Lately, the Boycott, Divestment and Sanctions movement against Israel, more commonly referred to as BDS, has been causing significant tensions at a number of U.S. colleges and universities. One dimension of this campaign seeks to pressure institutions of higher education to divest from companies that are complicit in human rights abuses in Palestine. These abuses — as documented by such organizations as Human Rights Watch and Amnesty International — include house demolitions, shooting of nonviolent protesters, severe restrictions on the movement of people and goods, detention of children, arbitrary and indefinite administrative detention without charge or trial, torture, destruction of olive groves vital to Palestinian economic and cultural survival, deprivation of access to potable water and health care and more.
As a result, in the last few months, student leaders at Brown University, New York University and Swarthmore College, to name a few, gave their seal of approval to BDS referendums, even though some of them were immediately rejected by spineless campus bureaucrats.
As a committed member of Ithaca College’s chapter of Students for Justice in Palestine, I want to affirm my support for campus BDS initiatives and respond to the predictable critiques against this movement.
The international BDS movement came into being around 2005. It was established by 170 Palestinian civil society organizations, all of whom were inspired by the South African anti-apartheid movement of the 1960s. Palestinians were exhausted by decades-long “peace talks,” which failed to effectively address Zionist discrimination and oppression. Declaring an economic and cultural boycott was their last-ditch attempt at drawing the world’s attention to Israel’s illegal settlements, the 70-year-long plight of millions of Palestinian refugees and a Jim Crow-like separate-and-unequal system of law and civil society inside Israel.
Critics argue BDS is excessive and counterproductive to a peaceful resolution. I beg to differ. Actively boycotting Israel is an effective instrument because it goes beyond merely “critiquing” Israel and calling for useless “dialogues” about its war crimes against Palestinians. It functions as a coercive yet explicitly nonviolent measure that has material impacts on the state.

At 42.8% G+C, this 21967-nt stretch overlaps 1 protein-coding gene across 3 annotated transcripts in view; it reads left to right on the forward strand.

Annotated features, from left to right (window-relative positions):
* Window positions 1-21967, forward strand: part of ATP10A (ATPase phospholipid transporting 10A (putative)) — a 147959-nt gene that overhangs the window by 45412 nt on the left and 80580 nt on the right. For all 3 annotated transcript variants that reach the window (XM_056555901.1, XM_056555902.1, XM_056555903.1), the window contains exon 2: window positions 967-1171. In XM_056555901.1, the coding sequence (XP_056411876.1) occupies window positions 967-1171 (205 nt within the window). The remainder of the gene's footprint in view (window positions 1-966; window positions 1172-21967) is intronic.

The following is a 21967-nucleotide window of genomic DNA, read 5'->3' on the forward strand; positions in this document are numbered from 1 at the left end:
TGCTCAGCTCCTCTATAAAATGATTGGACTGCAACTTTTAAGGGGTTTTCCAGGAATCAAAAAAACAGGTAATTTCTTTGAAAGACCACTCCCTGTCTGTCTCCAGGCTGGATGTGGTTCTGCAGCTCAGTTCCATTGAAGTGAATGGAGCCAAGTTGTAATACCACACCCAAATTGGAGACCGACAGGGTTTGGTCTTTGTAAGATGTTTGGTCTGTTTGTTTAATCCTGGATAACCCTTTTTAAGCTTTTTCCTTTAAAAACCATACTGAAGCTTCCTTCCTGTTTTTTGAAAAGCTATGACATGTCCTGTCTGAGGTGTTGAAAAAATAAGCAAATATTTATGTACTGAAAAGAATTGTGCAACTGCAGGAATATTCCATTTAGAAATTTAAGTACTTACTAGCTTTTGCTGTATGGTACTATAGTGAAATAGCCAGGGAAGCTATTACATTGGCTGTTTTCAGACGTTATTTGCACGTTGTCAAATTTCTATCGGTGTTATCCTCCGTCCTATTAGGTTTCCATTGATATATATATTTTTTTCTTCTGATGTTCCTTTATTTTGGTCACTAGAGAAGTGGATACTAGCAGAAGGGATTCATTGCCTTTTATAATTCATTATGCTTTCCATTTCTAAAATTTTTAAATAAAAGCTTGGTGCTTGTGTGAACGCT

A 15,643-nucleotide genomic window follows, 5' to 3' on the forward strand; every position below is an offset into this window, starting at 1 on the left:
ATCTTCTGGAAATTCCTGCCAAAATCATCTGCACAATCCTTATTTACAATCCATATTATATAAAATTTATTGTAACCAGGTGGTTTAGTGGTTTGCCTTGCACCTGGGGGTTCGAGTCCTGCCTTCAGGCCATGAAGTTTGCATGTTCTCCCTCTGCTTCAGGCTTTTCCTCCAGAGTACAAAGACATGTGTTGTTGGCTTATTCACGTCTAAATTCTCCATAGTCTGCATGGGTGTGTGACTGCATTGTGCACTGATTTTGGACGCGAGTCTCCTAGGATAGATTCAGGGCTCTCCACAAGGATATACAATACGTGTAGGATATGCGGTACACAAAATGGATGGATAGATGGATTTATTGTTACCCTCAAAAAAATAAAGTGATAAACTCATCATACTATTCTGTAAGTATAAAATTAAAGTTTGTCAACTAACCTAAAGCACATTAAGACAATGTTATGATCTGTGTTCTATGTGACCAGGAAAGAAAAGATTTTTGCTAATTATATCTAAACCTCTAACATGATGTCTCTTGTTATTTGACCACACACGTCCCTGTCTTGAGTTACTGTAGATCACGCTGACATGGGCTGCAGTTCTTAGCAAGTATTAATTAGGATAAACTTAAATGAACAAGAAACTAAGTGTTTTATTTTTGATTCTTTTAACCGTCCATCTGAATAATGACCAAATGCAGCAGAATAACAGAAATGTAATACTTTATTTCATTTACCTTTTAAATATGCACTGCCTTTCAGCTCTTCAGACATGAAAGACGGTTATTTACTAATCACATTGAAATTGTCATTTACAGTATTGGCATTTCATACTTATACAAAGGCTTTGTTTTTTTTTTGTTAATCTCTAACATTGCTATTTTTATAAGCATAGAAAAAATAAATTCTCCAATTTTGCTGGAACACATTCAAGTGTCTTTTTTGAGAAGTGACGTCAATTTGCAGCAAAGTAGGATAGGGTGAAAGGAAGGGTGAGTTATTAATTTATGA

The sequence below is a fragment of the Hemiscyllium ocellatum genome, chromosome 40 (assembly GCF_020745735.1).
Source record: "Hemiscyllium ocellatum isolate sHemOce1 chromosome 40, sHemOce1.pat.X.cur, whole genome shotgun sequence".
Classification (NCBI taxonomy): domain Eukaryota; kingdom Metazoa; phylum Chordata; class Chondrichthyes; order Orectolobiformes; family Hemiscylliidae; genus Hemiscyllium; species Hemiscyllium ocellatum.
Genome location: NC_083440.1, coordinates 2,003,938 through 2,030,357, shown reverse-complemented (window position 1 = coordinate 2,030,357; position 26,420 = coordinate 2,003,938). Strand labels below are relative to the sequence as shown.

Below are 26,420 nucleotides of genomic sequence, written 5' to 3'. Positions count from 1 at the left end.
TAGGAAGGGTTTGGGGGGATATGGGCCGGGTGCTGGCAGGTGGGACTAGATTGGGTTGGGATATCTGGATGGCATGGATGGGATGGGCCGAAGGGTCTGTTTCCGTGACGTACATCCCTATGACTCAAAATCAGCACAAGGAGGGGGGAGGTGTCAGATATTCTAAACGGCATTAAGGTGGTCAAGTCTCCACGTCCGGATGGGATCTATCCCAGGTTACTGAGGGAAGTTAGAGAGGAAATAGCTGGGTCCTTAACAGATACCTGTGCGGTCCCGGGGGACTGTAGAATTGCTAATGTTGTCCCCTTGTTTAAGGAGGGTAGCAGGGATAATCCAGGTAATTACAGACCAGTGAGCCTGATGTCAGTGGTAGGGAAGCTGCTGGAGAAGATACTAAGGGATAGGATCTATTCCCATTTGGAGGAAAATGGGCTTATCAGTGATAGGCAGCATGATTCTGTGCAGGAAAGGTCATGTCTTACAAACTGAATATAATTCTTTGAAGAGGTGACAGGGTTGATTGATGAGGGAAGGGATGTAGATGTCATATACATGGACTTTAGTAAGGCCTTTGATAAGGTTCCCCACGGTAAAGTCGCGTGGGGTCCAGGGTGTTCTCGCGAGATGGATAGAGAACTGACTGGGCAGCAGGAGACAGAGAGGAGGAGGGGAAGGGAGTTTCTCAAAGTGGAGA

Another critique of BDS — why single out Israel for censure when other countries commit human rights abuses as well? During the civil rights era, Montgomery, Alabama, was “singled out” for a bus boycott despite segregation being endemic throughout the South. In the 1960s, South Africa was “singled out” for apartheid even though white racial control and repression was still the norm in much of the U.S. The point in each of these situations wasn’t that the target was an isolated one; rather, it was, in certain ways, a particularly flagrant example of a more widespread problem like racism or colonialism. Therefore, dismantling the most representative example of that particular system — in this case, the Zionist settler colonial project — could set a good precedent for dismantling other similarly repressive systems.
College students, as well as faculty, who organize in support of BDS face serious risks. This is partly why, in my three years as a columnist for The Ithacan, I’ve hesitated to challenge the status quo on the Israeli-Palestinian conflict until recently. There are countless examples of activists who’ve had their professional and personal lives destroyed for speaking out against the discriminatory practices of the Israeli state.
In a bid to get re-elected April 9, Prime Minister Benjamin Netanyahu promised conservative voters in Israel to basically demolish what’s left of Palestine. For these reasons, solidarity with Palestinian people is more than political for me. It’s recognizing and responding to an ongoing humanitarian crisis that anyone who cares remotely about basic human dignity has a moral obligation to resist.